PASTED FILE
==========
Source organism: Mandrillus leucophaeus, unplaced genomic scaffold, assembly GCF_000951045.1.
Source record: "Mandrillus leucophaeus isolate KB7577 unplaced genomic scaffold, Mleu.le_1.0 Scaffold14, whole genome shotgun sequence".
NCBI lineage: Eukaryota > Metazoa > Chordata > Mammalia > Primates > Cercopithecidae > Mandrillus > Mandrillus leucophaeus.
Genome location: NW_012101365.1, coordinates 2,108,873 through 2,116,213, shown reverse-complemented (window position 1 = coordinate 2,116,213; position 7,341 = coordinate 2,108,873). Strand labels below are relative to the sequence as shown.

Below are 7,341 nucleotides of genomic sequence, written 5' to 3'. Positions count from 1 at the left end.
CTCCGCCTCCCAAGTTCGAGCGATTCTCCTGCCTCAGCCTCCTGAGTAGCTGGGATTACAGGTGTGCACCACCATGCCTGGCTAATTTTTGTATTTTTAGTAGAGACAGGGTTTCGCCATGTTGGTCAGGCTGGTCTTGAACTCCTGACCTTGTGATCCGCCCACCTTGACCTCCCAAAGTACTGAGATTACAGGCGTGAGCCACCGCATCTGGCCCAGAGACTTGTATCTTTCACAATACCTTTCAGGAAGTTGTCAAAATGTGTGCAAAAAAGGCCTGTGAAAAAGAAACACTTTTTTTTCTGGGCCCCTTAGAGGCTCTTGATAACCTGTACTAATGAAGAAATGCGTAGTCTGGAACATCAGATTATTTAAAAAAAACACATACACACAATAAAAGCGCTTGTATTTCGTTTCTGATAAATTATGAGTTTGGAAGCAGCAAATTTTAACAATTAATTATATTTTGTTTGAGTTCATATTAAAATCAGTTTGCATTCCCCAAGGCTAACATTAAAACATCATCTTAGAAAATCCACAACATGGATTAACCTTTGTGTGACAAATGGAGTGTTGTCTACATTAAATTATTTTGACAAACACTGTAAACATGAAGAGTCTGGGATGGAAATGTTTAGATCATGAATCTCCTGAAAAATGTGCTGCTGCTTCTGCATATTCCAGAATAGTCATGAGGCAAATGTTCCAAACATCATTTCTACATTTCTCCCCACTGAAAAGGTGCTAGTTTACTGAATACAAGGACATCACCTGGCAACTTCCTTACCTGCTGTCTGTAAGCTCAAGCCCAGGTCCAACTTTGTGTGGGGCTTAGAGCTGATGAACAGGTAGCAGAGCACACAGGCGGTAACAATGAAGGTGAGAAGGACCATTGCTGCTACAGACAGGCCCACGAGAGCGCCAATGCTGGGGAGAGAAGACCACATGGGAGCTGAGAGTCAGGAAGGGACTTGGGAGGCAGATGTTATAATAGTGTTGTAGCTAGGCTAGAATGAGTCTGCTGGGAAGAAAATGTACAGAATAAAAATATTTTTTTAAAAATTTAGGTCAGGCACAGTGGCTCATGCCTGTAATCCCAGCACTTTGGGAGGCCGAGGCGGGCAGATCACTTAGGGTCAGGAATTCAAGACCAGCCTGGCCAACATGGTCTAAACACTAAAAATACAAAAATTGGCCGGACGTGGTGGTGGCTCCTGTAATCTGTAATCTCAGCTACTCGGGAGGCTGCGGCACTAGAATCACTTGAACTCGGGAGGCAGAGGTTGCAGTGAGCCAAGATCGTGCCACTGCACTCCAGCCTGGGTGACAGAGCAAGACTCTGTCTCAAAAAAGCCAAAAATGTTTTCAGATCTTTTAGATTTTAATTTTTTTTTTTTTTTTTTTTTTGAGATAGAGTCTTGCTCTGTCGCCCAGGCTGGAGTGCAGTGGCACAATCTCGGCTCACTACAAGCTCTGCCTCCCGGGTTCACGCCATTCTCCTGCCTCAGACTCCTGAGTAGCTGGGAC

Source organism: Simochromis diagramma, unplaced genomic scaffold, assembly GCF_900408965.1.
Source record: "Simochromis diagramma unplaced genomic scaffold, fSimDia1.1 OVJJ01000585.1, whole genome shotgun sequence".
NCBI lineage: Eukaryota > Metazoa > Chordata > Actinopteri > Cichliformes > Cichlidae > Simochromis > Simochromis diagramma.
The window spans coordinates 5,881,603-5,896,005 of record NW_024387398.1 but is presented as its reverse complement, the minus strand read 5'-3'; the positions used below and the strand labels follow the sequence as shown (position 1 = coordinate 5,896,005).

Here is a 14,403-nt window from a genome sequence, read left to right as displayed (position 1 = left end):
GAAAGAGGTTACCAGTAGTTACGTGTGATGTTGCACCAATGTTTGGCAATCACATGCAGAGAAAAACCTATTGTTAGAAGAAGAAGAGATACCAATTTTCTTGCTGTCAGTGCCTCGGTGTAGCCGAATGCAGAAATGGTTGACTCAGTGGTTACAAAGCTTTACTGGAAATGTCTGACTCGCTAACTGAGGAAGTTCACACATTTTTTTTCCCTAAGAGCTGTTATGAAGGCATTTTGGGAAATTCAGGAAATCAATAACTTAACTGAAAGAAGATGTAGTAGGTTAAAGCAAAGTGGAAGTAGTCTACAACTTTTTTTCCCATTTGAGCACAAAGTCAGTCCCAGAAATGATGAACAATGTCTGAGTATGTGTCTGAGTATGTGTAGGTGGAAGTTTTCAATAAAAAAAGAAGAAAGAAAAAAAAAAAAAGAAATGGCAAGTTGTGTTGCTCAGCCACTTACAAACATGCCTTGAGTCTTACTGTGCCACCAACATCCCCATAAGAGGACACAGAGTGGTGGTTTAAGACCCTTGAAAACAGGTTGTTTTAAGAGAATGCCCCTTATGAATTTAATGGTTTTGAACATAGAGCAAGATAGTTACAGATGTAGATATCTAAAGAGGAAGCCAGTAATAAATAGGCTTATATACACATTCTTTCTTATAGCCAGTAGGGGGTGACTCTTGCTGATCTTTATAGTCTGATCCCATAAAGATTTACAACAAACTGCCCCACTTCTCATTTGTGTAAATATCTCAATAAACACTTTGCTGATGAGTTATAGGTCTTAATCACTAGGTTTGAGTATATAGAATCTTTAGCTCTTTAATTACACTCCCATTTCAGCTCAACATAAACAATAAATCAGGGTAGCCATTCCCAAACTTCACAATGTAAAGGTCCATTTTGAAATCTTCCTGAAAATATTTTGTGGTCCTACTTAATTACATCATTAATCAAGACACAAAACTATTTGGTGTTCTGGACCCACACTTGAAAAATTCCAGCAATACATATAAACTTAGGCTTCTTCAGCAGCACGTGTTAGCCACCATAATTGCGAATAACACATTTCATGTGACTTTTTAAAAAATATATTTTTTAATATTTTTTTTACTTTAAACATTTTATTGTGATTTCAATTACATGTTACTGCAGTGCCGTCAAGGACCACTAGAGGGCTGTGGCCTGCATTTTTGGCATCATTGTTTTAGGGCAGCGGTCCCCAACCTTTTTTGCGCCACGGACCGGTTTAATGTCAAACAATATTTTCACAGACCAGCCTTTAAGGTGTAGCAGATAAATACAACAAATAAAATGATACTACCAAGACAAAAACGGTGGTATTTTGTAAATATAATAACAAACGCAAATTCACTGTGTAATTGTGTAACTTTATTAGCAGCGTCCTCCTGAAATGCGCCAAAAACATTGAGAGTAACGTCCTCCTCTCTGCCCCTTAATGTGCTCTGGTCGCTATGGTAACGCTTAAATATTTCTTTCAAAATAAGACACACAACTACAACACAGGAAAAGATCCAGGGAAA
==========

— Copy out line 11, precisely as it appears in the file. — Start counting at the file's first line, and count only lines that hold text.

Here is a 14,403-nt window from a genome sequence, read left to right as displayed (position 1 = left end):